Many cancer risk factors can be addressed

April is National Cancer Control Awareness Month and a great time to raise awareness of cancer prevention, detection, and treatment methods as well as to give support to cancer patients and survivors.

Cancer is the second leading cause of death in New York State, but it doesn’t have to be. Many risk factors that contribute to cancer are controllable.

A key action to preventing cancer, or catching it early, is staying up to date on recommended cancer screenings for breast, cervical and colorectal cancers. When found early, cancer growths can be removed before they develop into cancer. Getting the human papillomavirus vaccine can prevent cervical cancer from ever developing.

In addition to regular screening, engaging in healthy behaviors may reduce your risk of developing cancer. If you use tobacco, quit. Help is available through the New York State Smokers’ Quitline (1-866-697-8487). Alcohol and tobacco in combination are linked to colorectal cancer and other gastrointestinal cancers; enjoy a low-fat diet that is rich in fruits, vegetables and whole grains. Limit time in the sun and use sunscreen year-round. Avoid tanning beds; youth use increases melanoma risk by 75 percent, and people who use tanning beds are 2.5 times more likely to develop squamous cell carcinoma and 1.5 times more likely to develop basal cell carcinoma. Exercise for at least 20 minutes three to four days each week, which may help reduce your risk for colorectal cancer.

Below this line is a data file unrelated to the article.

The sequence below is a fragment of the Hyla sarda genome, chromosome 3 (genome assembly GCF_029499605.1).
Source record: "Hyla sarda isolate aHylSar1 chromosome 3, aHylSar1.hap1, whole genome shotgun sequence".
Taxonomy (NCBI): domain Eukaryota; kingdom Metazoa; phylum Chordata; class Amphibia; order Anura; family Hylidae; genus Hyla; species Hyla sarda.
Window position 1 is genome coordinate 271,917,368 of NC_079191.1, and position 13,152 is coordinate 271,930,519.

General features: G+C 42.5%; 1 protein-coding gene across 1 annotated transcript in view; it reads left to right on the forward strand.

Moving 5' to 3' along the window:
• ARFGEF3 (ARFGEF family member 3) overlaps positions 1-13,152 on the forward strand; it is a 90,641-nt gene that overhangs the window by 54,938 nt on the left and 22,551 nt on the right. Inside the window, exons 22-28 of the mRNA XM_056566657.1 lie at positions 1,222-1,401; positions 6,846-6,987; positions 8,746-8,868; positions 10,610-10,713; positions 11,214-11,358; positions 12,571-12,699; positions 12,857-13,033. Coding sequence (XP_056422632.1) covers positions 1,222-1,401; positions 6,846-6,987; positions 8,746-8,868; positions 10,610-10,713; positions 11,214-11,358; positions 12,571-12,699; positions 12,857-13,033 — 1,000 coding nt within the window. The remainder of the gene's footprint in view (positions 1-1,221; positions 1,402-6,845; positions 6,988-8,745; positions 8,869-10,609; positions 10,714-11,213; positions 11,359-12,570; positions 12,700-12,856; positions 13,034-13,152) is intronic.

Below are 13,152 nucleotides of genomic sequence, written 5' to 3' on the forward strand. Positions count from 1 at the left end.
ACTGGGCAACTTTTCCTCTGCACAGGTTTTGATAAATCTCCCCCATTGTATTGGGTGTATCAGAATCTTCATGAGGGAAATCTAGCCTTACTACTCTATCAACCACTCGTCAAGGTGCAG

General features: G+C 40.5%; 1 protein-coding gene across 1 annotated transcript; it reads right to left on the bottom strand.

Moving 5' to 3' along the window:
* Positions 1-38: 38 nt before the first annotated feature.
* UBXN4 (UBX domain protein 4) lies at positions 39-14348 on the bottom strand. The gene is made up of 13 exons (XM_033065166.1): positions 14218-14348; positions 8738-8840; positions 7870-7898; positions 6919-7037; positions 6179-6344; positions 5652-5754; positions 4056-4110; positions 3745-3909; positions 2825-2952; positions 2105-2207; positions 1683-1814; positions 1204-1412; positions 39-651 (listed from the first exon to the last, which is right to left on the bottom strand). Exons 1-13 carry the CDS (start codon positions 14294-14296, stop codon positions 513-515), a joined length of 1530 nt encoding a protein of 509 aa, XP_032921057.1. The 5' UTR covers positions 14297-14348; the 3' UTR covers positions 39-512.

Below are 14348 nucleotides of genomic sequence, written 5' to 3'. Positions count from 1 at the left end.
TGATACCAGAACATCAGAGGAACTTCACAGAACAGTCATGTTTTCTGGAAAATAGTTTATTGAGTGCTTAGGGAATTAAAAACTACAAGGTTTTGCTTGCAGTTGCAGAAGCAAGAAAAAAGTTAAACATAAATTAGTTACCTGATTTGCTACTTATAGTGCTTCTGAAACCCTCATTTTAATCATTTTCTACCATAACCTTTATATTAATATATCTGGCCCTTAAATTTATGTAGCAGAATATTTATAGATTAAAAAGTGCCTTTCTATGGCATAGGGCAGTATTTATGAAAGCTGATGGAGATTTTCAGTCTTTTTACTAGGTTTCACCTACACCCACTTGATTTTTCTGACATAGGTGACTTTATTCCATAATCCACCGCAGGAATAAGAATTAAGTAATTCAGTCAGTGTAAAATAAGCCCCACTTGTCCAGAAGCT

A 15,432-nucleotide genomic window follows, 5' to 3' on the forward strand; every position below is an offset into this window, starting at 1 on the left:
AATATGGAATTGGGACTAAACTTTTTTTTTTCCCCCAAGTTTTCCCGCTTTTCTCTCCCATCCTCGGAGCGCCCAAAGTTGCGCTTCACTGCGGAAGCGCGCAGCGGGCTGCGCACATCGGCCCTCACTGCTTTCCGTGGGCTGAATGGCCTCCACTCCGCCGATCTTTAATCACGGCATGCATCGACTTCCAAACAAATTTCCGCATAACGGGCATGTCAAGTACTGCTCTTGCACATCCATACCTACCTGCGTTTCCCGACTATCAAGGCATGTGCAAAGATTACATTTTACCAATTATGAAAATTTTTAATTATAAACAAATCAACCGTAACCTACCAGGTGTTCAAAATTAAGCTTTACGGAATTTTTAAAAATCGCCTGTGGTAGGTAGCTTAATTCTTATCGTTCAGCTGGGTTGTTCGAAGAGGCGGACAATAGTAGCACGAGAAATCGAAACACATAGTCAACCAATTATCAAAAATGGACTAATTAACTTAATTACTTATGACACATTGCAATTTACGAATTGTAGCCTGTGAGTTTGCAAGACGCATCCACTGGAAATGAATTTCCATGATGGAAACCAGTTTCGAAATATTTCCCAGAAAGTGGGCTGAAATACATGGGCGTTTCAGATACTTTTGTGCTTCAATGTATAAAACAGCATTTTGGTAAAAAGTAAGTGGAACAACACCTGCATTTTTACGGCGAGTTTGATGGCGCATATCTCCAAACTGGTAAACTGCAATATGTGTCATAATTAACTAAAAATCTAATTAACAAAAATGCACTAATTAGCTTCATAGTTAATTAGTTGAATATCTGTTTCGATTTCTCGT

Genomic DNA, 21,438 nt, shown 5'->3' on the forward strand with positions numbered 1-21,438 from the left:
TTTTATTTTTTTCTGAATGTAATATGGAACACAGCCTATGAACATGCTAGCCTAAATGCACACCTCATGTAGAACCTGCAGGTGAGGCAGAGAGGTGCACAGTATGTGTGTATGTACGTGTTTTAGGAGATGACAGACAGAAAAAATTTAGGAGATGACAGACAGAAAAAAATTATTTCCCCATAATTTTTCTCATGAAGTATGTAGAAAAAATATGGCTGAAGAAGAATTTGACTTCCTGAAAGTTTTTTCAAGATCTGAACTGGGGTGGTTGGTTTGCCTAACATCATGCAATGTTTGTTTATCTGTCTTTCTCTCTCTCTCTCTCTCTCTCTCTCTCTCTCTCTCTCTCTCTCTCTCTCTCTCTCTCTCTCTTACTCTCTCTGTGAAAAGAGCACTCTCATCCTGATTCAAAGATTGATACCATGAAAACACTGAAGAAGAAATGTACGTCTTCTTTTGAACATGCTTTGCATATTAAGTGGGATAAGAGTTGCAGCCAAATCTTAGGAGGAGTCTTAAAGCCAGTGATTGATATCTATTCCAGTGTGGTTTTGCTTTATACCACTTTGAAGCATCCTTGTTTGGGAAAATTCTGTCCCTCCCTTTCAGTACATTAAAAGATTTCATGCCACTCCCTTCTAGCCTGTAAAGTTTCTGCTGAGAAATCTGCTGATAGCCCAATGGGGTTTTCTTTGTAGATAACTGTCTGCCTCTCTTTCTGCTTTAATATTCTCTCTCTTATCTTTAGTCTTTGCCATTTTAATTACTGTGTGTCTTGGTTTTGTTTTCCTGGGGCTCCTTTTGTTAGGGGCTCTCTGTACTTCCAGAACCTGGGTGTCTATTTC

The spring is a great time to make small, healthy lifestyle changes that can have a big impact on cancer prevention and our overall health. It’s paramount that we recognize months designed to educate the people of our communities on cancer prevention, and to rededicate ourselves to the fight against this devastating disease.

The Cancer Services Program is available to New Yorkers in every county, and provides free mammograms and pap tests to women ages 40-64 and colorectal cancer screening kits to men and women 50-64 who do not have health insurance. These screenings are also a covered benefit through Medicaid, as well as health plans participating in the New York State of Health marketplace.

For more information, please call Suzanne Hagadorn at 770-6814.

SUZANNE HAGADORN, health education and promotion coordinator, Cancer Services Program of Fulton, Montgomery and

Schenectady Counties